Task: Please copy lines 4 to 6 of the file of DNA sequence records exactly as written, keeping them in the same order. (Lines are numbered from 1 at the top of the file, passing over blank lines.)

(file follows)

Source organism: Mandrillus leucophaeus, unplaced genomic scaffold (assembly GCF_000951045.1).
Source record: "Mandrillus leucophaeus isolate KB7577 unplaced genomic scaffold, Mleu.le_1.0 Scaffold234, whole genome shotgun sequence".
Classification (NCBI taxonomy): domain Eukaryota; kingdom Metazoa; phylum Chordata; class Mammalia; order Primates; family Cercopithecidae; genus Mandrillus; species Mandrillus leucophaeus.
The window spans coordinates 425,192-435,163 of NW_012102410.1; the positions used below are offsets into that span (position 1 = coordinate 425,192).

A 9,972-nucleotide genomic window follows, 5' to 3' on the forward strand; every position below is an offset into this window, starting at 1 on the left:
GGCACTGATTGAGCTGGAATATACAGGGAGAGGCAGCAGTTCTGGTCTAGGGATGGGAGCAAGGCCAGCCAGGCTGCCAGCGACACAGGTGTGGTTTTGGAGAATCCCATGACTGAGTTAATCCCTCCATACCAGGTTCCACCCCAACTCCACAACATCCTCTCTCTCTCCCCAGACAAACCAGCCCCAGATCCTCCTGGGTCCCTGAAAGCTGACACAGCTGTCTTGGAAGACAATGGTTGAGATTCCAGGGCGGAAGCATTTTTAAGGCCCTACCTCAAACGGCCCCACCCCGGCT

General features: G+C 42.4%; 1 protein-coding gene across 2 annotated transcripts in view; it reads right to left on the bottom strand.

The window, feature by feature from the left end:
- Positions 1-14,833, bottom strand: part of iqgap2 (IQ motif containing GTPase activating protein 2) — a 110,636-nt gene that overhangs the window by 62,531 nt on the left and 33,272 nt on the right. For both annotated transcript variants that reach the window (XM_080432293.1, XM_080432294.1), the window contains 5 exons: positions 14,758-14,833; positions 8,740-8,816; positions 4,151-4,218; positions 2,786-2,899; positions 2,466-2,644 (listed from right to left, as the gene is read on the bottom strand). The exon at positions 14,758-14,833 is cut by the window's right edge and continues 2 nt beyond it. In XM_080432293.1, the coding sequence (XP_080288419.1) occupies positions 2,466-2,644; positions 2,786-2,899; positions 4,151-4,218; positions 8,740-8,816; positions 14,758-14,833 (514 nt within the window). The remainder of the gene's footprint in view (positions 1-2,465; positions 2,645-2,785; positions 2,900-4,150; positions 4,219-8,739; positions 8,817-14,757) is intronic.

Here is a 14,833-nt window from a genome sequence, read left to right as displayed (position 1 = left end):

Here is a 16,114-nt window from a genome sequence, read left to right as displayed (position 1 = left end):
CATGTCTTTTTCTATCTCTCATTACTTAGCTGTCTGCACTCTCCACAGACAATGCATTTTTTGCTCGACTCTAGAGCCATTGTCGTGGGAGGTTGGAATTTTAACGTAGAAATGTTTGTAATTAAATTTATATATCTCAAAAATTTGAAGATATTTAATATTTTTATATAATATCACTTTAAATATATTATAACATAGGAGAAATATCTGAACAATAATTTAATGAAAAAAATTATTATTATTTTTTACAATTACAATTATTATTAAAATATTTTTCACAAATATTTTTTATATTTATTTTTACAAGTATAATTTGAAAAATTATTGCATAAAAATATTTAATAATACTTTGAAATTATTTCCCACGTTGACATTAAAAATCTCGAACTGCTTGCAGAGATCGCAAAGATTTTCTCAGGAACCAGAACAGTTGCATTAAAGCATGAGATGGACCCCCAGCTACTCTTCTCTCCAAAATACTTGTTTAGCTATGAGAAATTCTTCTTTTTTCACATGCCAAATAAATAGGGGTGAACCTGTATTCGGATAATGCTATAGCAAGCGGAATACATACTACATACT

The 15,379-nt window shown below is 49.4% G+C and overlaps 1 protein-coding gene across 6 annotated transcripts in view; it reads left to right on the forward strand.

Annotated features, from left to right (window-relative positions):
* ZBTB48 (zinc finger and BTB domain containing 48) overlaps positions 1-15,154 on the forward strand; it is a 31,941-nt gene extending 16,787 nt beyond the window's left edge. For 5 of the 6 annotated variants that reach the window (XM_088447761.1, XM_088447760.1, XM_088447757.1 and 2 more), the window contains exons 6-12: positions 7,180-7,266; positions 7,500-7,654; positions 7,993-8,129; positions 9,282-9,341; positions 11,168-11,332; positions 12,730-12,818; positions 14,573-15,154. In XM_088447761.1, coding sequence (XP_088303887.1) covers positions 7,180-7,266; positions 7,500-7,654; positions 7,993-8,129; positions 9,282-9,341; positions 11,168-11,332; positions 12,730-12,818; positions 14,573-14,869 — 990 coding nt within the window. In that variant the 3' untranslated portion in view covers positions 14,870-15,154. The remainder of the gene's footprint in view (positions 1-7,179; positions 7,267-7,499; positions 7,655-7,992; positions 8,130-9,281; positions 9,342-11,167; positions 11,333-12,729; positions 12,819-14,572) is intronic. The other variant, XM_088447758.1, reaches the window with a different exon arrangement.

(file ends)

The window spans coordinates 425,192-435,163 of NW_012102410.1; the positions used below are offsets into that span (position 1 = coordinate 425,192).

A 9,972-nucleotide genomic window follows, 5' to 3' on the forward strand; every position below is an offset into this window, starting at 1 on the left:
GGCACTGATTGAGCTGGAATATACAGGGAGAGGCAGCAGTTCTGGTCTAGGGATGGGAGCAAGGCCAGCCAGGCTGCCAGCGACACAGGTGTGGTTTTGGAGAATCCCATGACTGAGTTAATCCCTCCATACCAGGTTCCACCCCAACTCCACAACATCCTCTCTCTCTCCCCAGACAAACCAGCCCCAGATCCTCCTGGGTCCCTGAAAGCTGACACAGCTGTCTTGGAAGACAATGGTTGAGATTCCAGGGCGGAAGCATTTTTAAGGCCCTACCTCAAACGGCCCCACCCCGGCT